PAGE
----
Sometime last year I read the Getting Things Done book by David Allen, of which all productivity blogs / sites / news was all about. And I liked it, and it made sense. Then I tried to apply it, religiously. And I failed. Several times actually:
The first time I failed because I tried looking for a tool that would fir the GTD philosophy completely and would integrate perfectly with what I use to do my work. After trying tons of software (I stay by a PC 90% of my time, so it was the logical choice) I ended up spending more time testing and customizing than actually using the system. And it was bad. Instead of helping me gtd, it was the exact opposite – I lost time, thus things I could have done.
Second time I failed because I tried to adapt my environment to fit the full GTD philosophy – e.g. tuning my Outlook and text files and batch files to match everything in GTD : contexts, processes, etc.
This was last year. As the year was ending and the new one starting, and I had more spare time, I gave good thought on why it sounded so good, but didn’t work for me. I also read some more material on this subject, and the one that touched me most was "How I GTD". And the answer was simple: I must adapt the process and the thinking to my own life style. I am not a manager nor do I have tons of contexts; I don’t have teams to manage nor a physical inbox. And my life is still not so complicated.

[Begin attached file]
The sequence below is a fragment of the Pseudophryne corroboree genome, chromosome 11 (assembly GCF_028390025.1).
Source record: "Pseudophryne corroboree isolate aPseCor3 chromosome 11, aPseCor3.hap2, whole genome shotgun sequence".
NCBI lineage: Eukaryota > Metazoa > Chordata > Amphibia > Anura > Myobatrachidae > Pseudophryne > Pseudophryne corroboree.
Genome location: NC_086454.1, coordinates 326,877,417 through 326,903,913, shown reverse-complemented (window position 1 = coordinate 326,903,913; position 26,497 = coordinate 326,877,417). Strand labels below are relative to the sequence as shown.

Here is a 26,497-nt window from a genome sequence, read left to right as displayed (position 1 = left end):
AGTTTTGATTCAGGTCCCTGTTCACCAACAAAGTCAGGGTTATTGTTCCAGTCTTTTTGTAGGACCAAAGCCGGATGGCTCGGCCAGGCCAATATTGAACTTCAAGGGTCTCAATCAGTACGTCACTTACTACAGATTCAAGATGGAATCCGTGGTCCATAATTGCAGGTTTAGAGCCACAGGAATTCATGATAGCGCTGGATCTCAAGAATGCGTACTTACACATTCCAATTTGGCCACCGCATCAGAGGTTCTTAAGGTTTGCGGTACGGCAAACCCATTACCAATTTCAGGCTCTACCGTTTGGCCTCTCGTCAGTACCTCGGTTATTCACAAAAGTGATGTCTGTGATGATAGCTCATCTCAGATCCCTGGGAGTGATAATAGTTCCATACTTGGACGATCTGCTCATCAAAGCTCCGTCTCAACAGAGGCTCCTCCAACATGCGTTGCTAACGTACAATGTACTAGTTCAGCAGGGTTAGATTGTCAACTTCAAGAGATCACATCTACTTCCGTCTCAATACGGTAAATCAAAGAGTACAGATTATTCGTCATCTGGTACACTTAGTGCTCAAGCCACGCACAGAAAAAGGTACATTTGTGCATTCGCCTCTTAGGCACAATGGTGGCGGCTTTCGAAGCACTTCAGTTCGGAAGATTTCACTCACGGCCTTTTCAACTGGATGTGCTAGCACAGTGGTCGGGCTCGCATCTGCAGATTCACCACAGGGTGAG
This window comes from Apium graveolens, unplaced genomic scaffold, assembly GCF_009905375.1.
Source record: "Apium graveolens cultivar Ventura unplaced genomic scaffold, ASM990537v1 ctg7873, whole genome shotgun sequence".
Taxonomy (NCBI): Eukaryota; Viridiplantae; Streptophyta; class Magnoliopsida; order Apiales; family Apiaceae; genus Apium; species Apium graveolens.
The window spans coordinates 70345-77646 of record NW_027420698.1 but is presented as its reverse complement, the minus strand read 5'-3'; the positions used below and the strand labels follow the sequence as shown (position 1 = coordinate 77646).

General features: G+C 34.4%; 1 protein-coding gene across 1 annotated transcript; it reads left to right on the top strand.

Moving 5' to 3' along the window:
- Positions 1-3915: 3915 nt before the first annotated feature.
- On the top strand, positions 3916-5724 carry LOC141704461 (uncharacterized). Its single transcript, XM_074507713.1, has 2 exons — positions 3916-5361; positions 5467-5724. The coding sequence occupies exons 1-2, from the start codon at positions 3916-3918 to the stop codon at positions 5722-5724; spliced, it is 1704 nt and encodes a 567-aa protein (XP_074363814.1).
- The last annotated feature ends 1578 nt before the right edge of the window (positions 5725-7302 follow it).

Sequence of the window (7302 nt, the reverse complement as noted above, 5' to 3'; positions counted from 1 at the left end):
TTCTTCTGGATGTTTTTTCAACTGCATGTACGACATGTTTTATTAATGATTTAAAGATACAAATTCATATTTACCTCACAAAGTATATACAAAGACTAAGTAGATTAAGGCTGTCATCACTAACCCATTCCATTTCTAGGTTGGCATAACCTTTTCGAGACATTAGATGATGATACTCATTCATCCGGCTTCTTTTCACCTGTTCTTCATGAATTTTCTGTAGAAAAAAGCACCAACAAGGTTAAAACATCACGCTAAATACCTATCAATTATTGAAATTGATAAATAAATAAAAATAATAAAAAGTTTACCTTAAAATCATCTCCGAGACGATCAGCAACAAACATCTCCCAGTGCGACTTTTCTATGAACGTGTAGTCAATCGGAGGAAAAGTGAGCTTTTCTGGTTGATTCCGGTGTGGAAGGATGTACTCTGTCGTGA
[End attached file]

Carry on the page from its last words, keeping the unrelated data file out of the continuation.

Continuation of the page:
So I did it. I gave up trying to fit everything into clear contexts and projects.Well, actually I gave up contexts entirely, since most things went into the @computer category. I started using Chandler to create lists of to-do tasks, add events into the calendar and integrate it with my e-mail system. This way I don’t have to care if my GTD app is with me all the time or not – I can just send me an e-mail and figure out what to do with it later. I only have one inbox : my e-mail inbox. I’ve digitized most of the things in my life, so paper-based material is close to nil.
And so far, it’s working, so I’m a happy, clear-minded worker again.